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The optimum time to start a puppy’s education is as early as possible: about eight weeks of age. With food treats and clickers as the primary tools in our training arsenal, we can help owners start educating their youngsters at an optimum training age, before pups have had several months of reinforcement for unwelcome and inappropriate behaviors. Paradoxically, some veterinarians still counsel owners to wait until their new puppies are six months old and “fully vaccinated” to take them to training class. Unfortunately, this advice is just as outdated as the use of choke chains in puppy classes! It’s true that you shouldn’t wantonly expose your pup to high-risk dog populations; you should never take him to a dog park, or let him play with stray dogs on the street. But the risk of contracting an infectious disease in a controlled setting, with other healthy puppies, is quite low.
As the proud owner of a new puppy, you are faced with some big decisions in the first few months. Are ALL of those vaccinations necessary? Can my puppy start socializing by mingling at the dog park or on the street? When should I begin training, or hire a dog trainer? What may seem like obvious answers are actually quite complicated and critically important to your puppy's well being.
Responsible, holistic puppy care begins long before the puppy arrives at the homestead. In fact, the first step to creating a healthy puppy is the selection of the puppy’s parents! The best predictors of long-term health of puppies are the health history and personality of the parents. Breeding stock should be proven to be sound in body, mind, and socialization.
Cute is not the first word you reach for when describing newborn puppies. Born unable to hear or see, with smushed-in faces and twitchy little bodies, they look for all the world like diminutive aliens. Detached and distant visitors from another planet, they are in their own orbit, seeking only warmth, milk, and the rough caress of their mother’s tongue. Nothing, of course, could be further from the truth.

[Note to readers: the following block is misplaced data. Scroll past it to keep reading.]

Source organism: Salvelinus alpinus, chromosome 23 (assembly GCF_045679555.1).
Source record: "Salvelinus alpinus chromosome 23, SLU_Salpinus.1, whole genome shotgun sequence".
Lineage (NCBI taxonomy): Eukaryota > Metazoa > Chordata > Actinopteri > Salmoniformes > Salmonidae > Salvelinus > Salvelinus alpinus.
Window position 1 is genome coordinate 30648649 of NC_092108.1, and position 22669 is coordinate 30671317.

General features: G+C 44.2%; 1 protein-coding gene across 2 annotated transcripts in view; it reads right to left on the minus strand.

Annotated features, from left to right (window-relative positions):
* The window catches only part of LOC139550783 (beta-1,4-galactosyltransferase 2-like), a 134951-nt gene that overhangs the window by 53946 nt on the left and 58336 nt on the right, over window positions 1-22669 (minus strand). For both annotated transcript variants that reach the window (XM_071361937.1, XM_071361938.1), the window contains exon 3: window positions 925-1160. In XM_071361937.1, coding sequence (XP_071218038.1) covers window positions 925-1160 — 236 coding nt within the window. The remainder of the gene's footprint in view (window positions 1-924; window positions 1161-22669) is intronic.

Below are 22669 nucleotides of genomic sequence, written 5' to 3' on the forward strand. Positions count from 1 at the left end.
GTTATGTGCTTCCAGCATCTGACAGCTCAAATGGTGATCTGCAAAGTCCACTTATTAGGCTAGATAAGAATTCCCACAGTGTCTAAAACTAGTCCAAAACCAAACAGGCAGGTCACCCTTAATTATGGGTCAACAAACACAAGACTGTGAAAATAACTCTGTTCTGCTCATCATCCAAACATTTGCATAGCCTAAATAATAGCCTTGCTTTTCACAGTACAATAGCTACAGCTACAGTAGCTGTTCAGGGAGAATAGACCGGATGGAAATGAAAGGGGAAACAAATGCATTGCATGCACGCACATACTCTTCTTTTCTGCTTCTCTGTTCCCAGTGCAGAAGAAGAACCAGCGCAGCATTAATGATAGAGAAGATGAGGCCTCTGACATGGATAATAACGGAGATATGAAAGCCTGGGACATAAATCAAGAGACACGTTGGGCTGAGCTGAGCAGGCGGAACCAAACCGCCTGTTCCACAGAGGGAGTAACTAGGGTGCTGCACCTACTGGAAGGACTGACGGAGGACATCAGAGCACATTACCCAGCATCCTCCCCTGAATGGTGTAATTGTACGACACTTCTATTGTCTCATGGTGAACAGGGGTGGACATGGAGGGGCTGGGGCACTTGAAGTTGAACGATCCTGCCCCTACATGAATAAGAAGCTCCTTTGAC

You've got a new puppy and are about to start puppy classes (or are planning ahead for your new pup even better!). You know good puppy classes are an integral part of helping you and your dog invest in a long and harmonious future. Puppy classes aren't magic. Just signing up, paying, and attending aren't enough. You have to train and practice and build your relationship with your puppy. It will last a lifetime and the effort you put in now will pay off multifold. But keep in mind that the bad habits that you and your puppy develop now will also give you payback many times over! So let's assume you have really committed yourself to rearing a puppy well, and talk about how to get the most out of your puppy classes
Puppy vaccine schedules can be daunting to new dog owners. Why do puppies need so many shots? Are all those puppy vaccinations really necessary? Most veterinarians recommend that puppies are vaccinated for distemper, parvovirus, and adenovirus (hepatitis) a number of times, starting when they are about four to six weeks old, and again every three or four weeks, with their last puppy vaccination" given after they are about 16 to 20 weeks old. "